Septoria tritici blotch (STB), caused by Zymoseptoria tritici, is one of the most destructive foliar fungal diseases of wheat. For her PhD, Carolina Orellana-Torrejon investigated the effects of mixing different wheat varieties within a field on the evolution of the local pathogen population. She explored the question of the trade-off between the efficacy and the durability of the resistance deployed in mixtures.
In conventional wheat crop systems, most fields are sown with a single variety (cultivar), in which effective resistance to diseases usually depends on the use of one ‘qualitative’ resistance gene, carried by one variety rather than diversified genetic sources. This type of disease resistance can be “broken” as adapted fungal strains, called ‘virulent’, emerge and spread within the pathogen population. Growing several cultivars in the same field, a practice known as ‘cultivar mixtures’, reduces the intensity of pathogen epidemics. This practice could also help to control the evolution of a pathogen population, as it is more difficult for it to adapt to different resistance genes carried by several cultivars. However, until now it was not known whether crop mixtures can affect this evolution at field scale, and, if this occurs, the epidemiological mechanisms that drive these effects.
In a field experiment over two annual epidemics, we investigated changes in Z. tritici population features related to the adaptation to a resistance gene in three binary cultivar mixtures (in proportions of 0.25, 0.5, and 0.75) and in plots of each cultivar grown alone (‘pure stands’). One cultivar was susceptible to STB (Apache or ‘susceptible cultivar’) and the second one carried the recently broken-down Stb16q gene (Cellule or ‘resistant cultivar’). We characterized fungal populations at the early (t1) and the late (t2) stage of a wheat growing season and after, during the interseason period, when sexual reproduction takes place in wheat residues (t3). To do so, we assessed population ‘size’ by measuring diseased surface on leaves (t1 and t2) or by estimating the number of spores discharged from wheat residues (t3). We assessed population ‘composition’ based on changes in the number of virulent strains against Stb16q (frequency of virulence) in each cultivar and mixture by phenotyping more than 4,400 strains in seedling assays under greenhouse conditions.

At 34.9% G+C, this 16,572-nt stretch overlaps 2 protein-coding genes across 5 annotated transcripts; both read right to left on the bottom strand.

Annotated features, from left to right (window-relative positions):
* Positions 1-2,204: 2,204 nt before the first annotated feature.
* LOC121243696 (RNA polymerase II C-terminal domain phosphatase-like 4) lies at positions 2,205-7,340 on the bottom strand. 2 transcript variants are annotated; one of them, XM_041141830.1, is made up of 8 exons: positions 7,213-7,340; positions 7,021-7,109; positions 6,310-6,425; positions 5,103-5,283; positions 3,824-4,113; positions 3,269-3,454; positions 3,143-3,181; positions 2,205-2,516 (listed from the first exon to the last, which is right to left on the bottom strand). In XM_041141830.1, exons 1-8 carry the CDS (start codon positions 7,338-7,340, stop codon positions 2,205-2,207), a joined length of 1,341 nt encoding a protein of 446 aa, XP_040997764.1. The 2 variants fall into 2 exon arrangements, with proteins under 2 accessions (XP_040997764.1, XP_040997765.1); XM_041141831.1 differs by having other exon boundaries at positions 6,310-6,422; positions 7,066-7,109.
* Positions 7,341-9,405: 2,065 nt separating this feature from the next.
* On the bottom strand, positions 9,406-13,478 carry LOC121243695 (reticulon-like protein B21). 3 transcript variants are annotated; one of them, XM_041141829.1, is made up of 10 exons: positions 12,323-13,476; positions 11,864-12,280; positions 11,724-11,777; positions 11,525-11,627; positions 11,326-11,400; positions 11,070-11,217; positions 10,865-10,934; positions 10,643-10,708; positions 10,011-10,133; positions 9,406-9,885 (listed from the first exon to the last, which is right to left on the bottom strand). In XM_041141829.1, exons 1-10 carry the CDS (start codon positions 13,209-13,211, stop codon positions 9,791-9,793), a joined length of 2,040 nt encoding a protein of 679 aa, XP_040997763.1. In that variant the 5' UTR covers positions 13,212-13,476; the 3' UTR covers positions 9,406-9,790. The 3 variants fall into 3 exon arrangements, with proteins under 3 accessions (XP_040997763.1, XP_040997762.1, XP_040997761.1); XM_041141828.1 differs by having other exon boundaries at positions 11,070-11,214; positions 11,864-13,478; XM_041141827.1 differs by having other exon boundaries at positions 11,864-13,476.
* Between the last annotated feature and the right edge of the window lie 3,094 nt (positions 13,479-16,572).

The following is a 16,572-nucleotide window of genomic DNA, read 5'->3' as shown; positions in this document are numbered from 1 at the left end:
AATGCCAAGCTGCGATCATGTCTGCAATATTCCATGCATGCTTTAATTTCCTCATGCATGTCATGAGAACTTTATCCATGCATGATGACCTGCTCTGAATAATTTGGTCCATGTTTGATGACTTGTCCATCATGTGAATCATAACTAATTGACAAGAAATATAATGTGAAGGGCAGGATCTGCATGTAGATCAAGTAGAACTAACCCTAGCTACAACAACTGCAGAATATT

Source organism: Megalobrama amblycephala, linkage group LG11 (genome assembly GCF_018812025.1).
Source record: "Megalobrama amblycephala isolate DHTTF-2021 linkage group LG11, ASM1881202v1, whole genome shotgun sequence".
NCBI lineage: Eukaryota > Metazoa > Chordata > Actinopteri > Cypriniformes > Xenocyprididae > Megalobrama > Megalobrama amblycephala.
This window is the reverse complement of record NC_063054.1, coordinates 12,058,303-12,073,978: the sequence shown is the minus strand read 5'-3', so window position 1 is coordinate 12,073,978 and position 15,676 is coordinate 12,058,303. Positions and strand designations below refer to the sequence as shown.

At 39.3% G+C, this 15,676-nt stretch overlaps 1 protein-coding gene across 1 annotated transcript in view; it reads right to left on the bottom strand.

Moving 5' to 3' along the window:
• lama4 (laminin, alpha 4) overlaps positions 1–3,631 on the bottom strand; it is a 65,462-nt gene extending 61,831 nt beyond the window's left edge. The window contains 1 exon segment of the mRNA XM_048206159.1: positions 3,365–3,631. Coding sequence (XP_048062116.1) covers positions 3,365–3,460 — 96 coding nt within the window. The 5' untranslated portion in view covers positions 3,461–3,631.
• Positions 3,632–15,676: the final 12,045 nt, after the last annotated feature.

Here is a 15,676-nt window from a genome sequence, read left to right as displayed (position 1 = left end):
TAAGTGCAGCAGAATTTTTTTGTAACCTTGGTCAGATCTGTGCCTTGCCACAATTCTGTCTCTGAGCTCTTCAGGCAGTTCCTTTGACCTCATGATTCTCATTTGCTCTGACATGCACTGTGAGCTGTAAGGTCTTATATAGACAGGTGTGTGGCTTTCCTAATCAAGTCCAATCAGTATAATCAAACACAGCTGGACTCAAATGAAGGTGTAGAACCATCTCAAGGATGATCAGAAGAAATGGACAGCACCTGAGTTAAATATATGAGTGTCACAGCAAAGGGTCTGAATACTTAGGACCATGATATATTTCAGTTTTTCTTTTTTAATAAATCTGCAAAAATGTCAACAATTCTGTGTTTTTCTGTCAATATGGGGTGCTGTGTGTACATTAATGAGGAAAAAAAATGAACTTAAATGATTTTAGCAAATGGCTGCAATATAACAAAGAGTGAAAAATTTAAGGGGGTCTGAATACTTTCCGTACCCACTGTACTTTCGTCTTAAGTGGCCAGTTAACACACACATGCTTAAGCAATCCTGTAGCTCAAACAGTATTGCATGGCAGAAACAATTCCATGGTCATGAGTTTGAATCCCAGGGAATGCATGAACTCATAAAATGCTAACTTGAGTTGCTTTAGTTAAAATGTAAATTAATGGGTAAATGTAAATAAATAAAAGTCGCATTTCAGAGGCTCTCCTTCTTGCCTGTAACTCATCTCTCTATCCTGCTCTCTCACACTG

Wheat plants were less diseased in mixtures for both cultivars at t2, suggesting the existence of a reciprocal ‘protective’ effect between cultivars. The population size was lower in mixtures than in the two pure stands, and the frequency of virulence in the susceptible cultivar relative to the pure stand of the resistant cultivar was also lower. The different proportions tested modulated these changes. Similarly, the frequency of virulence was lower in mixtures than in the pure stand of the resistant cultivar at t3, especially in the susceptible cultivar residues, revealing that the impact of mixtures persisted until the next epidemic season.
Our findings highlight two epidemiological processes affecting the adaptation to resistance of Z. tritici populations in mixtures. First, the asexual selection of virulent strains within the fungal population between t1 and t2 driven by rain-splash transfers of spores between cultivars during the growing season. Secondly, the existence of sexual crosses between avirulent and virulent strains between t2 and t3 driven by changes in the probabilities of physical encounters of spores. We proposed potential compromises that could be taken into account when deploying a resistance gene in cultivar mixtures: between the dual objectives of efficacy and lifespan of the resistance gene, and between the ‘size’ and ‘frequency’ of the virulent part of the pathogen population. Mixtures therefore appear to be a promising practice for using resistances genes, not only to limit the intensity of STB epidemics, but also to reduce the risk of breakdown of resistances by managing evolution of the pathogen population at a pluriannual scale.
Carolina Orellana-Torrejon, Tiphaine Vidal, Anne-Lise Boixel, Sandrine Gélisse, Sébastien Saint-Jean and Frédéric Suffert published this study in Plant Pathology in the form of two companion papers:
Orellana-Torrejon C, Vidal T, Boixel A-L, Gélisse S, Saint-Jean S, Suffert F. 2022. Annual dynamics of Zymoseptoria tritici populations in wheat cultivar mixtures: a compromise between the efficiency and durability of a recently broken-down resistance gene? Plant Pathology 71: 289-303
Orellana-Torrejon C, Vidal T, Saint-Jean S, Suffert F. 2022. The impact of wheat cultivar mixtures on virulence dynamics in Zymoseptoria tritici populations persist after interseason sexual reproduction. Plant Pathology
TITLE IMAGE: Wheat (Triticum aestivum) cultivars Apache and Cellule (left) collected in the mixture plots in the left photo. Lesions of septoria tritici blotch (STB) developing on the leaf of wheat cultivar Apache in the right photo. All images used with permission of the author.